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Pepper Spray in Juvenile Facilities

NCJ Number
Date Published
May 2011
4 pages
This issue brief examines the use of pepper spray in juvenile facilities.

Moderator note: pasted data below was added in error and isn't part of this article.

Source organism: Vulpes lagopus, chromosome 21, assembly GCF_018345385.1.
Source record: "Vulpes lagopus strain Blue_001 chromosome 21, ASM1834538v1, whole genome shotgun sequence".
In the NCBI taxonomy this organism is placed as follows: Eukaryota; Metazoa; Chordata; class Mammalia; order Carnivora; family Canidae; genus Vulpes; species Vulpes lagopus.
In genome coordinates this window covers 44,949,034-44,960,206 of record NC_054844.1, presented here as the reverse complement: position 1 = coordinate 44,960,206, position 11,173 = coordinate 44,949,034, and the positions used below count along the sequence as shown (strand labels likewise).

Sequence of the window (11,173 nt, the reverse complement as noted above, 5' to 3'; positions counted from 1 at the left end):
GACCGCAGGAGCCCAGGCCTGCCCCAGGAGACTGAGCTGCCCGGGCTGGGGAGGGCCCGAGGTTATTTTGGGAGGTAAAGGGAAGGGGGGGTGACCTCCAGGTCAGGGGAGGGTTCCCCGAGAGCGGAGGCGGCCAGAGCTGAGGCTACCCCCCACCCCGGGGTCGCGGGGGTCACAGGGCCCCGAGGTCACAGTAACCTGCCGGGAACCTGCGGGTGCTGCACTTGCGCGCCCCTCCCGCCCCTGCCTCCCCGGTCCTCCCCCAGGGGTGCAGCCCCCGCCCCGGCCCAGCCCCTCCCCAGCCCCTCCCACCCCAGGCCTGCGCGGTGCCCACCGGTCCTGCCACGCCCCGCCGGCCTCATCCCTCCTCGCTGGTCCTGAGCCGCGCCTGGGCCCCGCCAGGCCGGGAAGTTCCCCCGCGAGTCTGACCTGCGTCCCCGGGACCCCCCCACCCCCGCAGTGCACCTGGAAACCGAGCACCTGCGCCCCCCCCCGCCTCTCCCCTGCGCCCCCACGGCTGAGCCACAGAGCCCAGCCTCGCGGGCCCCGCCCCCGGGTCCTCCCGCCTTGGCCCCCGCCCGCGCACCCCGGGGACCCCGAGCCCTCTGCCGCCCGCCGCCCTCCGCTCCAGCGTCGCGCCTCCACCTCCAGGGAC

This issue brief from the Council of Juvenile Correctional Administrators (CJCA) examines the use of pepper spray in juvenile facilities. Pepper spray, or oleoresin capsicum (OC) spray is a chemical restraint that incapacitates individuals by inducing an almost immediate burning sensation of the skin and burning, tearing, and swelling of the eyes. While most law enforcement agencies across the country authorize the use of OC spray on adult offenders, very few States authorize its use for juvenile offenders. In addition, few studies have been conducted on the effects of OC spray on young people, especially in a juvenile justice setting. The CJCA conducted an annual survey of State juvenile corrections agencies and found that in regards to the use of OC spray, 12 percent of the agencies authorized staff to carry chemical sprays in secure facilities, while 29 percent indicated that even though their agencies were authorized to use the spray, their staff were not necessarily authorized to carry and use it. Additional analyses found that those States that authorized the use of chemical sprays also had adopted policies and procedures that were more punitive in nature and resembled a adult-correction approach to managing juvenile offenders. The final section of the paper discusses the use of standards at juvenile correctional facilities regarding the use of chemical sprays and presents a brief overview of standards, both national and international, related to use of chemical agents in juvenile confinement settings. Figure, table, and references